Sarepta Asks FDA to Approve Gene Therapy SRP-9001 for DMD

Gene therapy would be the first available for patients with Duchenne muscular dystrophy

Marisa Wexler, MS avatar

by Marisa Wexler, MS |

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Sarepta Therapeutics has submitted an application to the U.S. Food and Drug Administration (FDA) asking the agency to grant accelerated approval to the gene therapy SRP-9001 (delandistrogene moxeparvovec) as a treatment for Duchenne muscular dystrophy (DMD) in patients who are able to walk.

“Every hour of every day, this ruthless disease, Duchenne, robs thousands of children in the United States of muscle as it steals their future from them. Sarepta’s BLA [biologics license application] submission for an accelerated approval of SRP-9001 is a significant milestone in our quest to intervene with urgency on behalf of the children we serve,” Doug Ingram, president and CEO of Sarepta, said in a press release.

DMD is caused by mutations in the gene that provides instructions for making dystrophin, a protein that helps to protect muscle cells from damage. SRP-9001 is designed to deliver a gene encoding micro-dystrophin (a shortened but functional version of the dystrophin protein) to the body’s muscle cells using a viral vector. The therapy is being co-developed by Sarepta and Roche.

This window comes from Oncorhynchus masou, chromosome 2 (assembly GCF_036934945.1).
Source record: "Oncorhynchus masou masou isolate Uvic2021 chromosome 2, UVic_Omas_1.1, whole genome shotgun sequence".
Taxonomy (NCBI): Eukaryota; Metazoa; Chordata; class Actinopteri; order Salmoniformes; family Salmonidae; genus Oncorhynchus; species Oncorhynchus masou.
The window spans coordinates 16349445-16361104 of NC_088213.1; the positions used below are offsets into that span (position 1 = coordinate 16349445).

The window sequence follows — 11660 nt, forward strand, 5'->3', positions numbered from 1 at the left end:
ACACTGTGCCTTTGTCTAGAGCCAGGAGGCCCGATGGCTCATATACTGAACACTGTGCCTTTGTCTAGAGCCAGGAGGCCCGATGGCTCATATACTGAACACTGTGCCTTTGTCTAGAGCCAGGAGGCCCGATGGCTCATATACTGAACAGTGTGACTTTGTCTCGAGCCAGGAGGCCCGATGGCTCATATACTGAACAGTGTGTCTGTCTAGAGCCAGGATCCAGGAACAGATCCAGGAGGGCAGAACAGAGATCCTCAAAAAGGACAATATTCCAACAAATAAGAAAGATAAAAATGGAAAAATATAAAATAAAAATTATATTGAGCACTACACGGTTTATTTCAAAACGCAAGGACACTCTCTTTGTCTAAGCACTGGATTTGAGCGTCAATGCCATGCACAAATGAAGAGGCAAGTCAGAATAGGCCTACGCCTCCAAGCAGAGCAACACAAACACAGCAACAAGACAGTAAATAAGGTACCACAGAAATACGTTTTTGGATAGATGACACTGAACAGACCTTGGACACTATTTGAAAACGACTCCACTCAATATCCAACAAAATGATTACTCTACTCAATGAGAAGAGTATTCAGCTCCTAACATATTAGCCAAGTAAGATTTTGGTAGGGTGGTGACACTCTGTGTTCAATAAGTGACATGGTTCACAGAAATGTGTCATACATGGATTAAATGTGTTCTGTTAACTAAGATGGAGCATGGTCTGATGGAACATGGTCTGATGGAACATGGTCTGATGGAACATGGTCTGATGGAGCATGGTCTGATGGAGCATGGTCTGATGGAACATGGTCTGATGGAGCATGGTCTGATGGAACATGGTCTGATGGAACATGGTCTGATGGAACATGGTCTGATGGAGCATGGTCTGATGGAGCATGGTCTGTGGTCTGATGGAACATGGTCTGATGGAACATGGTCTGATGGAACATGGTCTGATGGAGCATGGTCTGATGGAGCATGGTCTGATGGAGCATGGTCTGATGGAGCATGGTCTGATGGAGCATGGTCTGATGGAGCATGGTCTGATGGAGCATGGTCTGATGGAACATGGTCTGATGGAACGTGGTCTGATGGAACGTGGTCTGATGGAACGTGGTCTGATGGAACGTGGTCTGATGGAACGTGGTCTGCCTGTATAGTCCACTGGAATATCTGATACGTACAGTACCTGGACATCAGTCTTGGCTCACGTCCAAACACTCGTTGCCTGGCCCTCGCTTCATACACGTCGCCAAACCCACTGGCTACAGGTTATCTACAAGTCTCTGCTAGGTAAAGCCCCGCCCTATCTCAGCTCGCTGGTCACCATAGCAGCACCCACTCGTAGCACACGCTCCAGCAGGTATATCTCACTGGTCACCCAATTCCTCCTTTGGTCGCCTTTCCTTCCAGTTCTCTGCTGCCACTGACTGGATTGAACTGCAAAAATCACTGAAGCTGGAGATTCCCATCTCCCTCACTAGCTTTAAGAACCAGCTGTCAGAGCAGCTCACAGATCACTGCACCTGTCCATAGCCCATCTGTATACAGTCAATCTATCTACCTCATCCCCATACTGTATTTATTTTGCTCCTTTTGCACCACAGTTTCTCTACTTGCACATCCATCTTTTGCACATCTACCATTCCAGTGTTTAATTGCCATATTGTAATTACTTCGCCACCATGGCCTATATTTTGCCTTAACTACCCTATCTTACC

“If approved, SRP-9001 will be the first gene therapy available for Duchenne patients,” Ingram said.

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The companies have asked the FDA to grant SRP-9001 accelerated approval. This is a pathway the FDA uses to permit companies to sell medications based on early clinical data showing the treatment is likely effective, while requiring the therapy’s sponsors to conduct additional testing to prove efficacy.

In this case, Sarepta’s application is supported by trial data showing SRP-9001 treatment can induce expression of the micro-dystrophin protein. According to the company, production of functional dystrophin is reasonably likely to predict clinical benefit in people with DMD.

The application is supported by data from a proof-of-concept Phase 1/2 clinical trial called Study 101 (NCT03375164), which demonstrated that a single dose of SRP-9001 could improve walking abilities after three years in four boys with DMD.

The application also is supported by data from the Phase 2 trial Study 102 (NCT03769116), which similarly showed the treatment improved motor function in 41 boys with DMD, and by data from an open-label Phase 1 study called ENDEAVOR (NCT04626674).

“We are enormously grateful to the courageous families who have participated in the SRP-9001 trials and to the participating clinical investigators and experts who have guided us and played a crucial part in reaching this milestone,” Ingram said.

Sarepta is sponsoring a Phase 3 trial called EMBARK (NCT05096221), which is testing SRP-9001 against a placebo in more than 100 boys with DMD with the main aim of comparing the effect on motor function after one year. Sarepta has proposed that, if the FDA decides to grant SRP-9001 accelerated approval, data from EMBARK could serve as proof of efficacy to support a full approval later.

The FDA has previously granted SRP-9001 fast track, orphan drug, and rare pediatric disease designations.